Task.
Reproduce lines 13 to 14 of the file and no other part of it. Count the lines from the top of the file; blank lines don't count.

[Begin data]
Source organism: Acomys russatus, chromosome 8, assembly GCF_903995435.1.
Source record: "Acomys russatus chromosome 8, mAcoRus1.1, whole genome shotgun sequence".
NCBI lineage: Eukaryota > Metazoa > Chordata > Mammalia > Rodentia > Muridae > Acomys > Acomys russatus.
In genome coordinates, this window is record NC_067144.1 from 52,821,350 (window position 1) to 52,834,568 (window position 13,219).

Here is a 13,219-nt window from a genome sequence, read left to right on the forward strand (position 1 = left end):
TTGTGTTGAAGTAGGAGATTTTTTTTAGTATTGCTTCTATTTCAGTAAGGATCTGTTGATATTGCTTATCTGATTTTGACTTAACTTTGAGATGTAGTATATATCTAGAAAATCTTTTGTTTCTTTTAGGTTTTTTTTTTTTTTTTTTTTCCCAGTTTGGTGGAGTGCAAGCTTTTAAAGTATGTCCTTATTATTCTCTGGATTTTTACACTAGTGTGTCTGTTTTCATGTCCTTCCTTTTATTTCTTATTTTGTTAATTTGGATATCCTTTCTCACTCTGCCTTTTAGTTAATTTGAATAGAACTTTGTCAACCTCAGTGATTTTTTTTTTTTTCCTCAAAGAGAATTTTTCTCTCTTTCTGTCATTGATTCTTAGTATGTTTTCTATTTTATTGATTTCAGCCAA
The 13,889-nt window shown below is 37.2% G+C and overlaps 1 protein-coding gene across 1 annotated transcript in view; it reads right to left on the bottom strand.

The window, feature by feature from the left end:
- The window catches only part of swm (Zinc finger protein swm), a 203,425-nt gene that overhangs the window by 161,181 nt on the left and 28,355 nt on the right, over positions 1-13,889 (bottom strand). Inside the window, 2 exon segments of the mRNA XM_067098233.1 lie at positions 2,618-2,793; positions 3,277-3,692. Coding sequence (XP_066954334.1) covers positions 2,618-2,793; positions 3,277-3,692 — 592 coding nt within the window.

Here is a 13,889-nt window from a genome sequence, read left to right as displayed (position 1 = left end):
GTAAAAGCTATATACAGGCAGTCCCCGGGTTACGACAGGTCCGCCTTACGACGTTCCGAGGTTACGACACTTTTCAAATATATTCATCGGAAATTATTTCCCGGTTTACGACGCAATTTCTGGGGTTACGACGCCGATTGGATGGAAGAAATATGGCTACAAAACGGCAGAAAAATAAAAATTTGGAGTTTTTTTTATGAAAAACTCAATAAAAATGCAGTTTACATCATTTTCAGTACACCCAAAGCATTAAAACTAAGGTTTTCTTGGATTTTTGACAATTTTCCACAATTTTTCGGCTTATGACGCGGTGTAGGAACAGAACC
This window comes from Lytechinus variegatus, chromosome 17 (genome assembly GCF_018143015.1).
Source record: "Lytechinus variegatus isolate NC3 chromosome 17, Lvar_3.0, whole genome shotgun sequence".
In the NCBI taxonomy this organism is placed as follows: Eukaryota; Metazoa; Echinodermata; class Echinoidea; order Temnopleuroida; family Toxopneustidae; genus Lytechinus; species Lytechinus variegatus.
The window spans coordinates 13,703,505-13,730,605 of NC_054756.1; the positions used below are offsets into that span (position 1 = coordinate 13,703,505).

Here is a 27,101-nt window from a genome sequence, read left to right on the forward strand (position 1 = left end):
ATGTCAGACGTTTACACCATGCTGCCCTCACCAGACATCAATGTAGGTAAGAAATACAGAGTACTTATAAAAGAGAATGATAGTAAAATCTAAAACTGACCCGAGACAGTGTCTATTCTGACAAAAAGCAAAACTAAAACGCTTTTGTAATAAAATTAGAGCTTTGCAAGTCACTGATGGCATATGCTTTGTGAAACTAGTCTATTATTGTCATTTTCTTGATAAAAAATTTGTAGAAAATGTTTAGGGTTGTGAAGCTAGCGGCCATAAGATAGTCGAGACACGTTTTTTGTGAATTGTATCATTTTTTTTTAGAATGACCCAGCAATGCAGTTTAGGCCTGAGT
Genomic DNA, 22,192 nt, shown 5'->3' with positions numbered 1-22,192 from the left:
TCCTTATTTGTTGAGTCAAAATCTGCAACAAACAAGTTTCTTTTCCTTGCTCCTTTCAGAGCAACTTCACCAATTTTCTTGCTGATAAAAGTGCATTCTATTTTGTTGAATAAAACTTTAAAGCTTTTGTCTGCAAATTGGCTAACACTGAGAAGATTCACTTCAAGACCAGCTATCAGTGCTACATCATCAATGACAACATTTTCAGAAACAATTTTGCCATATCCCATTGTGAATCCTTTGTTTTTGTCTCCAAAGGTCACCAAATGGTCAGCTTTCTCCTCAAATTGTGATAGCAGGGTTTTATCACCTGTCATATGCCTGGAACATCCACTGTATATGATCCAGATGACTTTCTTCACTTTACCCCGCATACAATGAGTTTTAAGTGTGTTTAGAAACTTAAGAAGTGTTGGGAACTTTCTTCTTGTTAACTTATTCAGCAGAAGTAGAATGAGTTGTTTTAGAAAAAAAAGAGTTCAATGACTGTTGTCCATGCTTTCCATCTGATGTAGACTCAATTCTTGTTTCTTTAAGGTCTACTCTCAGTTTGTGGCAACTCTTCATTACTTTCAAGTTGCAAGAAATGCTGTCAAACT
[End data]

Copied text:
Source record: "Lytechinus variegatus isolate NC3 chromosome 17, Lvar_3.0, whole genome shotgun sequence".
In the NCBI taxonomy this organism is placed as follows: Eukaryota; Metazoa; Echinodermata; class Echinoidea; order Temnopleuroida; family Toxopneustidae; genus Lytechinus; species Lytechinus variegatus.